Is Trolling Just A Form Of Practical Jokes?

from the it's-all-fun-and-games-until-the-rickrolls-begin dept

As the news of 4chan hitting 1 billion posts has come out, it only seems appropriate that the Surprisingly Free podcast has a fascinating discussion with Stefan Krappitz, the author of the book Troll Culture: A Comprehensive Guide, in which Krappitz tries to suggest that the common view of trolling as being a negative thing is mostly inaccurate. Instead, he suggests, trolling is more a form of practical joking -- "disrupting people for personal amusement." He even suggests that Socrates may have been an original troll, baiting people with silly questions and then mocking them. The overall discussion is quite interesting, even if it seems to underestimate the collateral damage that trolling can cause at times. Still, it does raise some good points, that certainly counter the more common view of completely condemning trolling.

Filed Under: practical jokes, trolling


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  1. identicon
    Anonymous Coward, 9 Aug 2012 @ 1:47pm

    Re: Re: Re: Trolls

    I understand. My step-dad and his father were mean IRL trolls. I remember when I was 10 and got shoved off the merry-go-round at school. I was just standing there minding my own business, and some kid dared another to shove me off. It broke both the bones in my right arm (almost took the whole thing off). Very painful.

    After I got back from the hospital, my step-dad and his father walked into the living room where I was laying on a foam mattress in front of the TV with a bunch of pillows. They look at me and said things like "Oh, you think you are living the life, ehy? We should make you go out and feed cows right now. Get up, get dressed!" and "I think you only broke your arm because you are jealous of your baby sister."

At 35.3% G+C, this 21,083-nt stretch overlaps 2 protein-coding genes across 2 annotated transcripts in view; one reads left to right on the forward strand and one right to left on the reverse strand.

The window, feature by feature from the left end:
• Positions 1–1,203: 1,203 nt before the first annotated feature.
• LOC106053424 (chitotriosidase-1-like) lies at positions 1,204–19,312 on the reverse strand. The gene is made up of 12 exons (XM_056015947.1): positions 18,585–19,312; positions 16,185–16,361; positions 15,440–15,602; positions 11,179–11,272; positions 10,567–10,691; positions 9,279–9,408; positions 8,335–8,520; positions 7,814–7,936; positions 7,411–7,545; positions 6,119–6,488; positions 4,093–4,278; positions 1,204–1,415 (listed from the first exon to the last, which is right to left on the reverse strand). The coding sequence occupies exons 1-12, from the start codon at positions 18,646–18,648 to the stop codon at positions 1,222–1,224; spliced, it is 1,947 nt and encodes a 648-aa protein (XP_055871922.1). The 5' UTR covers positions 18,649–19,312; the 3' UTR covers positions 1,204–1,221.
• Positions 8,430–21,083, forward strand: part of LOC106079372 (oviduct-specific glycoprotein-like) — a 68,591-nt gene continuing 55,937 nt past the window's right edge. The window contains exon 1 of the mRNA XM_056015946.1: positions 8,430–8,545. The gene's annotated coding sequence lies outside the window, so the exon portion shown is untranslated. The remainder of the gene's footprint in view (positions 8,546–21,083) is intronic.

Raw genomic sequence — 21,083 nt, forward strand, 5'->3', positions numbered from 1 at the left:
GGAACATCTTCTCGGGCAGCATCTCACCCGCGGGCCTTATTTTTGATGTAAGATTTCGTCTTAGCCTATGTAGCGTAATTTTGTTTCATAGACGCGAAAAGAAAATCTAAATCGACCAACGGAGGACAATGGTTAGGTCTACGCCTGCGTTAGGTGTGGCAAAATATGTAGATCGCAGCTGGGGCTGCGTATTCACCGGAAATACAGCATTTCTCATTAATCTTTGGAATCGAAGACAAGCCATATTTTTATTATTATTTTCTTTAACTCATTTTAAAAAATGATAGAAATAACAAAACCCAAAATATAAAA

It took me a while into my adult life to understand they were trolling me. Up until that point in my life, I had never run across people that behaved like that. It was scary and confusing.

    I guess that is what makes it so easy for me now to observe the conversations people have, and participate in a fashion that runs along the funny streak.

    One of our funny ones was...I would always ask when we were going somewhere..."Who's going to be there?". His response was always "George Harrison".

    I was almost an adult before I ever learned the answer to that one.

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